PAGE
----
Liberia’s gold, diamond, and other natural resources will not always be an available source of revenue generation for its people and its government. The need to invent a system in government that focuses on an alternative income generation method cannot be over emphasized at this point - Bernard Gbayee Goah

Liberia needs a proper system
If Liberians refuse to erect a proper system in place that promotes the minimization of corruption and mismanagement of public funds by government institutions, and individuals, there will come a time when the value of the entire country will be seen as a large valueless land suited on the west coast of Africa with some polluted bodies of waters and nothing else. To have no system in place in any country is to have no respect for rule of law. To have no respect for rule of law is to believe in lawlessness. And where there is lawlessness, there is always corruption - Bernard Gbayee Goah

Solving problems in the absence of war talks

As political instability continues to increase in Africa, it has become abundantly clear that military intervention as a primary remedy to peace is not a durable solution. Such intervention only increases insecurity and massive economic hardship. An existing example which could be a valuable lesson for Liberia is Great Britain, and the US war on terror for the purpose of global security. The use of arms whether in peace keeping, occupation, or invasion as a primary means of solving problem has yield only little results. Military intervention by any country as the only solution to problem solving will result into massive military spending, economic hardship, more fear, and animosity as well as increase insecurity. The alternative is learning how to solve problems in the absence of war talks. The objective of such alternative must be to provide real sustainable human security which cannot be achieved through military arm intervention, or aggression. In order to achieve results that will make the peaceful coexistence of all mankind possible, there must be a common ground for the stories of all sides to be heard. I believe there are always three sides to every story: Their side of the story, Our side of the story, and The truthBernard Gbayee Goah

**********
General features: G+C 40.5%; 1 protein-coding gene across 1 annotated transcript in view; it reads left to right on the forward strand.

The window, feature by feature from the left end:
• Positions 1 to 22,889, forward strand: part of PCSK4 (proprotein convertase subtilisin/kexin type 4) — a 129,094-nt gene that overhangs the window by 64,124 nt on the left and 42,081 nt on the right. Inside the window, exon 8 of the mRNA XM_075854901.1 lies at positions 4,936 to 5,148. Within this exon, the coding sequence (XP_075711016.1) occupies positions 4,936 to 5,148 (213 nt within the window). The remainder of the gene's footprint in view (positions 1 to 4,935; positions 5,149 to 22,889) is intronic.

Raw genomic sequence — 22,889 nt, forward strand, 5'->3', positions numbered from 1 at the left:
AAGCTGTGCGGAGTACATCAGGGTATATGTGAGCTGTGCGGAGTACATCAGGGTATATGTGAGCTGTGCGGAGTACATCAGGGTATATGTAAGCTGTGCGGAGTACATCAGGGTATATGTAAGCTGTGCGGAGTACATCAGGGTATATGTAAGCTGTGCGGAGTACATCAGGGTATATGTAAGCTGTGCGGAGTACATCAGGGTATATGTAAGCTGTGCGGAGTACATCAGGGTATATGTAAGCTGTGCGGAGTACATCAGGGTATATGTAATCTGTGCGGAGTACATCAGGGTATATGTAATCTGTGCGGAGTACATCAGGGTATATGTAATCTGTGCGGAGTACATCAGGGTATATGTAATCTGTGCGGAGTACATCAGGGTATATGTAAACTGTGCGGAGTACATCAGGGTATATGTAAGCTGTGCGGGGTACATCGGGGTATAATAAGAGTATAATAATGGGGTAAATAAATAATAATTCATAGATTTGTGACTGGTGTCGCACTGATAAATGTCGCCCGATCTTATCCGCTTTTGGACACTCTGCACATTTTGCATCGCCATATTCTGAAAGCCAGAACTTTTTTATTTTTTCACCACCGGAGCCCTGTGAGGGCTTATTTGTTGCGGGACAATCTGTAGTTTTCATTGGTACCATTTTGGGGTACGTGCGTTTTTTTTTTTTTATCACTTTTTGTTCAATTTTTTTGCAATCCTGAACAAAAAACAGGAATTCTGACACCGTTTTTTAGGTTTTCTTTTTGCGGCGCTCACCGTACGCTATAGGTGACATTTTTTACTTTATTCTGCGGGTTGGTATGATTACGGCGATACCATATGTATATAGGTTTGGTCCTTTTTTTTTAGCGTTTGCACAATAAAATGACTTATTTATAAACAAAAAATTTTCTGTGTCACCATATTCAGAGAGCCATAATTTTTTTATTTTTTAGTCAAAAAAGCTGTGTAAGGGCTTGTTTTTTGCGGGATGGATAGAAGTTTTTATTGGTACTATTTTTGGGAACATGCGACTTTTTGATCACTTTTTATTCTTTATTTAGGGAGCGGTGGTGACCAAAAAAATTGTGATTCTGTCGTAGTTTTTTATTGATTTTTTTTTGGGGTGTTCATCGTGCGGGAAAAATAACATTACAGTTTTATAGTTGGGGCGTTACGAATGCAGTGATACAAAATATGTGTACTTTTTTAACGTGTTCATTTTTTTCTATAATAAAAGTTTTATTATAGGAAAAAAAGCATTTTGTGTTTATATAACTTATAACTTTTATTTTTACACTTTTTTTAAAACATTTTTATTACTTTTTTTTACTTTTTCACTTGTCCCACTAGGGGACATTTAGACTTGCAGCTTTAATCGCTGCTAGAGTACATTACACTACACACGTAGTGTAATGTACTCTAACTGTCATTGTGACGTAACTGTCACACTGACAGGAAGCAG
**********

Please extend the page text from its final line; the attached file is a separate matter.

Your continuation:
Statements and opinions expressed in articles, reviews and other materials herein are those of the authors. While every care has been taken in the compilation of information on this website/blog, and every attempt made to present up-to-date and accurate information, I cannot guarantee that inaccuracies will not occur. Inside Liberia with Bernard Gbayee Goah will not be held responsible for any claim, loss, damage or inconvenience caused as a result of any information within these pages or any information accessed through this website/blog. The content of any organizations websites which you link to from this website/blog are entirely out of the control of Inside Liberia With Bernard Gbayee Goah, and you proceed at your own risk. These links are provided purely for your convenience. They do not imply Inside Liberia With Bernard Gbayee Goah's endorsement of or association with any products, services, content, information or materials offered by or accessible to you at said organizations site.